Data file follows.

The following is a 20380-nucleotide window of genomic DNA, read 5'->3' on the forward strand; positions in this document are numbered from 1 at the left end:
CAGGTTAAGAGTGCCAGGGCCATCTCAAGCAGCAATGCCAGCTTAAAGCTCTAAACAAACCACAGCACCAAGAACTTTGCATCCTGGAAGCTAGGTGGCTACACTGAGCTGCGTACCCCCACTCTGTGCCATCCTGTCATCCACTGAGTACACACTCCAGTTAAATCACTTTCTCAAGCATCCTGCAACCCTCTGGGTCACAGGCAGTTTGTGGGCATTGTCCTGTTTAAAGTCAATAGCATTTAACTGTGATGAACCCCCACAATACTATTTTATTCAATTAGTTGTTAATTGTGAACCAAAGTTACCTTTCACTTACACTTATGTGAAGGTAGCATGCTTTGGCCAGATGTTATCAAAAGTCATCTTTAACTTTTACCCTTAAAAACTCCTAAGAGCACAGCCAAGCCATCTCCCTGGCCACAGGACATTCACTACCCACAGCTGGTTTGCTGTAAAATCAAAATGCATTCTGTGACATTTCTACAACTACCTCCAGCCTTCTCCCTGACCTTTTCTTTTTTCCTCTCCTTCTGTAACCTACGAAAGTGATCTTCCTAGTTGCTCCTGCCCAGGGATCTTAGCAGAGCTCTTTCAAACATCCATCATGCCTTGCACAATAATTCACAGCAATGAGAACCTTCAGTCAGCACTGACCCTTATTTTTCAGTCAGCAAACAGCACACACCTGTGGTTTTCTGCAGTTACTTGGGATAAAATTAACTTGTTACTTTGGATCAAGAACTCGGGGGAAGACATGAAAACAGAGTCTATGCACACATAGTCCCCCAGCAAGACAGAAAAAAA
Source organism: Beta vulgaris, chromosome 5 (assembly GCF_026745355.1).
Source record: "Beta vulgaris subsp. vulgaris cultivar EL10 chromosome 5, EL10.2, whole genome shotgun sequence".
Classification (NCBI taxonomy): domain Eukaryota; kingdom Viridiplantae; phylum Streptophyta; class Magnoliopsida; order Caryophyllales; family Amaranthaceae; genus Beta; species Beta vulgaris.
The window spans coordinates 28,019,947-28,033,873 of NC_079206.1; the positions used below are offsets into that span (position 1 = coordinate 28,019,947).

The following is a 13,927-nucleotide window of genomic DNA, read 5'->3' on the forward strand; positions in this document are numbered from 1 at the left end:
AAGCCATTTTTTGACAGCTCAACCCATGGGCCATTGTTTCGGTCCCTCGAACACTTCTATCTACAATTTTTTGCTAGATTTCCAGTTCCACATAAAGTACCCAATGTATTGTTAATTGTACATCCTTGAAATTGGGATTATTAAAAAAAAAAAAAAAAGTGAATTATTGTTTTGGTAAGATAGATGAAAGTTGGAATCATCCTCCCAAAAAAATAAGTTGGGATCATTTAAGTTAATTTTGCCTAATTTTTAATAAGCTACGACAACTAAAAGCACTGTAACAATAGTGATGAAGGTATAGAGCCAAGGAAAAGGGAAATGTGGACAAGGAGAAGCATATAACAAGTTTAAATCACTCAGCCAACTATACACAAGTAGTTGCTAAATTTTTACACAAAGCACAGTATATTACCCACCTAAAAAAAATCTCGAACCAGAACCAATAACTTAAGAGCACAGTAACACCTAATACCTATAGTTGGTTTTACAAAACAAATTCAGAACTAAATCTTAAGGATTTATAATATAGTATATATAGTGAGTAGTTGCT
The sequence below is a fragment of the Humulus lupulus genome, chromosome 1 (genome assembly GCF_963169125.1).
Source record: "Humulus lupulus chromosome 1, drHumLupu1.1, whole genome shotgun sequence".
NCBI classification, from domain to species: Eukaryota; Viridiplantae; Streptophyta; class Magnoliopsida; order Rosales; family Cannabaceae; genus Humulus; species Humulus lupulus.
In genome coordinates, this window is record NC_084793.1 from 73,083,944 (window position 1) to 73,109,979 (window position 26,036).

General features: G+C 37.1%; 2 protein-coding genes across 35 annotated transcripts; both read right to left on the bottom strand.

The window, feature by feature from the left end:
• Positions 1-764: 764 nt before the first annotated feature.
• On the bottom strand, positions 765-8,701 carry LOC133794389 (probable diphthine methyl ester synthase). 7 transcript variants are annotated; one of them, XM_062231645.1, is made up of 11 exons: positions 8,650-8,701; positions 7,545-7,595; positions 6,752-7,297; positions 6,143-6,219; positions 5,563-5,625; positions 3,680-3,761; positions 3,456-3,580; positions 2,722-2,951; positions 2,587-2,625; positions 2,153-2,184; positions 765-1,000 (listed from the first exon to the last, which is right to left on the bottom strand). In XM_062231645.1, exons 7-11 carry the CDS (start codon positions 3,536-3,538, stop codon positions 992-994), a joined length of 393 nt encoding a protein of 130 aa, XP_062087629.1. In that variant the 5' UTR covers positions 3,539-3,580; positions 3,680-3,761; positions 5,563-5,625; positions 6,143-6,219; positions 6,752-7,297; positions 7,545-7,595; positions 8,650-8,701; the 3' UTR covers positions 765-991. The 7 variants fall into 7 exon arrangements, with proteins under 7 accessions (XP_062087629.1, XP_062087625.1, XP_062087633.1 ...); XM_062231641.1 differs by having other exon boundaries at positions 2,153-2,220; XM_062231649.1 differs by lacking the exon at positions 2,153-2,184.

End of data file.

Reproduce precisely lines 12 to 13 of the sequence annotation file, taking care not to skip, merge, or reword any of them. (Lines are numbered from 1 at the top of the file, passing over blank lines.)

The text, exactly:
In genome coordinates, this window is record NC_084793.1 from 73,083,944 (window position 1) to 73,109,979 (window position 26,036).

General features: G+C 37.1%; 2 protein-coding genes across 35 annotated transcripts; both read right to left on the bottom strand.